gcc


Enable C++11 standard for GCC on Eclipse CDT

When using Eclipse CDT to write C++, we noticed that it did not enable by default the C++11 standard. Following the steps below, we added the -std=c++11 flag on the GCC C++ Compiler command line arguments enabling the standard for our use.

  1. From the main window of Eclipse, on the list on the left, where your projects are listed, right click on your project and then click Properties from the new menu
  2. In the new window, navigate from the list on the left and expand the C/C++ Build option to view its children and then click the Settings item
  3. In the middle of the window, you will see a new list, expand (if needed) the item GCC C++ Compiler and click on the Miscellaneous child
  4. On the right, a text box named Other Flags will appear, append -std=c++11 to the list of tokens in the box as seen in the image below
  5. Click on the Apply button for the effects to take place and then the OK button to close the properties window

Next time you compile, the -std=c++11 flag will be present on your compiler command line and the C++11 standard will be used.

Advertisements

Downgrade gcc on CentOS 7.0 (64bit) to version 4.8.2

Recently we had to download gcc from version 4.8.5 to 4.8.2.

We were trying to compile some tools and they required using that older version of gcc.
To compile the old version of the gcc we used the version version that was shipped with the distribution.

Methodology

#Making sure we are not missing any 32bit libraries since we are on a 64bit machine
yum install glibc.i686 ncurses-libs.i686;
#Download the source code
wget http://ftp.gnu.org/gnu/gcc/gcc-4.8.2/gcc-4.8.2.tar.gz;
#Extract the files
tar -xvf gcc-4.8.2.tar.gz;
#Navigate to the folder
cd gcc-4.8.2/;
#Make sure we have all dependencies met
./contrib/download_prerequisites;
#Configure the installation and assign the installation folder to be /usr/local/gcc/4.8.2. Finally make all necessary checks before compilation.
./configure --prefix=/usr/local/gcc/4.8.2;
#Build
make;
#Install
sudo make install;

Fedora 24: Solution to gcrypt.h: No such file or directory

Recently we tried to compile cisco-decrypt.c* on Fedora 24 (64bit).
We got the full source code from the website of Maurice Massar.
Download full source code here: cisco-decrypt.c (compressed) (184 downloads)

We needed this tool to configure the Gnome 3 native network client to connect to a specific Cisco VPN network.
During the configuration we setup a “Cisco Compatible VPN (vpnc)” VPN.

* Please note that this tool is NOT a hacking nor cracking tool. In order for you to make any use of it, you need to have a valid PCF file given to you by your system administrator. It is only useful when you need to get the group password to configure a system that does not accept the PCF file with the encrypted password.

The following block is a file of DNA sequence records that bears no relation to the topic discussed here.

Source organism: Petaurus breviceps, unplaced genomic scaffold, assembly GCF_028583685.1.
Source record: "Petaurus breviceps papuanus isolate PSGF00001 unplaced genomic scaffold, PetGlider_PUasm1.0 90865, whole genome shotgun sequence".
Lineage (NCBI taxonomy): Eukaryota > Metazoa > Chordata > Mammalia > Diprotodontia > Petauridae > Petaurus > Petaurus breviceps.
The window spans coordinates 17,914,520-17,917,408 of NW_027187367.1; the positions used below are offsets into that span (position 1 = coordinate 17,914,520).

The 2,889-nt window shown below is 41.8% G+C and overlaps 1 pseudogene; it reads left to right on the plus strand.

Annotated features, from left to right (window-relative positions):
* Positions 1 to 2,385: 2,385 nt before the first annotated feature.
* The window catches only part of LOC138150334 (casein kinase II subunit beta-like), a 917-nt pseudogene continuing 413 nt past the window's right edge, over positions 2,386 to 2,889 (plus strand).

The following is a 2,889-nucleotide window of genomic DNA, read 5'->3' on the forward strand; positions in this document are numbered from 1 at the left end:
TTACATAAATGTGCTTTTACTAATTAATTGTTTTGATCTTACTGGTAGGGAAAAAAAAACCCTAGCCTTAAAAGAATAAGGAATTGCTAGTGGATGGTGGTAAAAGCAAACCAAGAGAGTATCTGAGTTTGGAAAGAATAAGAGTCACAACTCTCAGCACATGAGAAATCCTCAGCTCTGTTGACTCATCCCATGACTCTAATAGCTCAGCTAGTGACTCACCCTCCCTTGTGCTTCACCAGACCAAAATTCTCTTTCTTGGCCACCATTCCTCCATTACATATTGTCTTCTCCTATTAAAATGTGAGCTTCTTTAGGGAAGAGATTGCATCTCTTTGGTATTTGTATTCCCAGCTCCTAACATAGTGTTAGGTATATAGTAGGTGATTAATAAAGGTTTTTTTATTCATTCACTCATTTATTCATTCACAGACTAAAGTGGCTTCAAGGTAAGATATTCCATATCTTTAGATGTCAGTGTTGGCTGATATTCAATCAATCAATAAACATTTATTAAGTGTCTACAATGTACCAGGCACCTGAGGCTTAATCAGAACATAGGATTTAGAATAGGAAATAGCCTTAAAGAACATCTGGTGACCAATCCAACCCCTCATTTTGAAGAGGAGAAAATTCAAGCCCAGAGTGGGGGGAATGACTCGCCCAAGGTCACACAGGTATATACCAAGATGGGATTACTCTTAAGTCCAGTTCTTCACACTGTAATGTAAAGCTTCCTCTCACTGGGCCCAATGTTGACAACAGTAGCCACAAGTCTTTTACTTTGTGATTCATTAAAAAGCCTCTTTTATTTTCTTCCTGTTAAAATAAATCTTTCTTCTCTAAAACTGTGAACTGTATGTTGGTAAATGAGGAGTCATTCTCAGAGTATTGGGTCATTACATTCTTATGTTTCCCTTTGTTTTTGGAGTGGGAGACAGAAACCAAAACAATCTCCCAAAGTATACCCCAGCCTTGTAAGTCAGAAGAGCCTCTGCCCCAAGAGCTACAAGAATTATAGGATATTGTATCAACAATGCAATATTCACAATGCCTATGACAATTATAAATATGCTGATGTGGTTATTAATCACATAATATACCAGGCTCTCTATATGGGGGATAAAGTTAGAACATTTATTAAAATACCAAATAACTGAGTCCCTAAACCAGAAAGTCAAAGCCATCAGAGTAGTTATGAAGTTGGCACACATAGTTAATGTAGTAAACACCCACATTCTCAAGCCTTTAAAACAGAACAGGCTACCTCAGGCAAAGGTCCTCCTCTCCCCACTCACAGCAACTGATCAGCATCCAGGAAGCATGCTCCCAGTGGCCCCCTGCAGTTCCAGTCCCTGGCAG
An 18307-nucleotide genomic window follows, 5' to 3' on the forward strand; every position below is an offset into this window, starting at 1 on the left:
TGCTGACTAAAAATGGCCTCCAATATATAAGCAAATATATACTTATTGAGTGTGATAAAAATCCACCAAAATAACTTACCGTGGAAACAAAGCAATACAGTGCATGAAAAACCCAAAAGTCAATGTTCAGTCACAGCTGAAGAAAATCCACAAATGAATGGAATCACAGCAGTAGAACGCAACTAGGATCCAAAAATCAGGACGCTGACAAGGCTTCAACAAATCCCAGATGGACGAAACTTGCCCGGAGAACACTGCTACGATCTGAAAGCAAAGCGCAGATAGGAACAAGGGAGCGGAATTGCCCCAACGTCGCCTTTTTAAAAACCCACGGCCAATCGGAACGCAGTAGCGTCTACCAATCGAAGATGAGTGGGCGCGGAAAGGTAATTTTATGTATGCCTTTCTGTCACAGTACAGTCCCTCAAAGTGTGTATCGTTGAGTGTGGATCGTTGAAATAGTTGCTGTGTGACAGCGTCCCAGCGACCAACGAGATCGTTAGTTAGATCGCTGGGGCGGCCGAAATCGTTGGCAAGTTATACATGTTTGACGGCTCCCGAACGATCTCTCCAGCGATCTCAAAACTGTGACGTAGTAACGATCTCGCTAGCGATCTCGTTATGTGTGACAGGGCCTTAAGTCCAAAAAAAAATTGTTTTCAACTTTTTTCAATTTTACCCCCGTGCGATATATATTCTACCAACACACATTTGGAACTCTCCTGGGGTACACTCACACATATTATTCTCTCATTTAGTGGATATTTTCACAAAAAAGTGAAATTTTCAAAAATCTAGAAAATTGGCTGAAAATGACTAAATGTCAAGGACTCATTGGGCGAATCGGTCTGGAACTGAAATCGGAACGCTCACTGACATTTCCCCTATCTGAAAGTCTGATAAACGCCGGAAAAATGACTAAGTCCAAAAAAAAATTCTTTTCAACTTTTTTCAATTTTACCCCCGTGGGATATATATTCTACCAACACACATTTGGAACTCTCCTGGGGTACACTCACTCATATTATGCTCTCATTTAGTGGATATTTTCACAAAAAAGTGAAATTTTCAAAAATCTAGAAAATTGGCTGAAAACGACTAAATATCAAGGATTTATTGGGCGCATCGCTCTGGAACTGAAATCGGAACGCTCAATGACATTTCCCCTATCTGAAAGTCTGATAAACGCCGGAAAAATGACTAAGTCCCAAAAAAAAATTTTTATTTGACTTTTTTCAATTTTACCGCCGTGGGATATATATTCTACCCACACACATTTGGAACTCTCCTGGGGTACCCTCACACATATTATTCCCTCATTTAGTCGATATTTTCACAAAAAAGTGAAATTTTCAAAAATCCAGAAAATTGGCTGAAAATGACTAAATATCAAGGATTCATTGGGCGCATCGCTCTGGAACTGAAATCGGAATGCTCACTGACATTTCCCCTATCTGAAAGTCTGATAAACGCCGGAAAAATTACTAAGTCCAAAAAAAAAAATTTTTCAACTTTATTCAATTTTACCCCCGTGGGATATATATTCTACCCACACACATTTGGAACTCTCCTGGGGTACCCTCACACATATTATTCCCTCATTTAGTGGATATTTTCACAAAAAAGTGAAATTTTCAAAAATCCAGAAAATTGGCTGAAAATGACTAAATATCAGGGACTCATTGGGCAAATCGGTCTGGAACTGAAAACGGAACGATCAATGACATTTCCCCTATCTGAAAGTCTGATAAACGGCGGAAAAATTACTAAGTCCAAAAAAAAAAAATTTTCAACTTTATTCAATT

To compile the code you can use one of the following two methods:

Compilation method 1

gcc -Wall -o cisco-decrypt cisco-decrypt.c $(libgcrypt-config --libs --cflags)

If the package libgcrypt-devel is not installed you will get a prompt message as follows, which will instruct you to install the missing package.
You need to type y to both questions so that the installation will proceed. Once the installation is done, execute once more the compilation command.

As you can see below, you might get a whole bunch of errors, ignore them and try to compile once more. It seems to be a bug that will not affect the end result (at least in this scenario).

gcc -Wall -o cisco-decrypt cisco-decrypt.c $(libgcrypt-config --libs --cflags)
bash: libgcrypt-config: command not found...
Install package 'libgcrypt-devel' to provide command 'libgcrypt-config'? [N/y] y

Proceed with changes? [N/y] y

gcc: error: Waiting: No such file or directory
gcc: error: in: No such file or directory
gcc: error: queue...: No such file or directory
gcc: error: Loading: No such file or directory
gcc: error: list: No such file or directory
gcc: error: of: No such file or directory
gcc: error: packages....: No such file or directory
gcc: error: The: No such file or directory
gcc: error: following: No such file or directory
gcc: error: packages: No such file or directory
gcc: error: have: No such file or directory
gcc: error: to: No such file or directory
gcc: error: be: No such file or directory
gcc: error: installed:: No such file or directory
gcc: error: libgcrypt-devel-1.6.6-1.fc24.x86_64: No such file or directory
gcc: error: Development: No such file or directory
gcc: error: files: No such file or directory
gcc: error: for: No such file or directory
gcc: error: the: No such file or directory
gcc: error: libgcrypt: No such file or directory
gcc: error: package: No such file or directory
gcc: error: libgpg-error-devel-1.24-1.fc24.x86_64: No such file or directory
gcc: error: Development: No such file or directory
gcc: error: files: No such file or directory
gcc: error: for: No such file or directory
gcc: error: the: No such file or directory
gcc: error: libgpg-error: No such file or directory
gcc: error: package: No such file or directory
gcc: error: Waiting: No such file or directory
gcc: error: in: No such file or directory
gcc: error: queue...: No such file or directory
gcc: error: Waiting: No such file or directory
gcc: error: for: No such file or directory
gcc: error: authentication...: No such file or directory
gcc: error: Waiting: No such file or directory
gcc: error: in: No such file or directory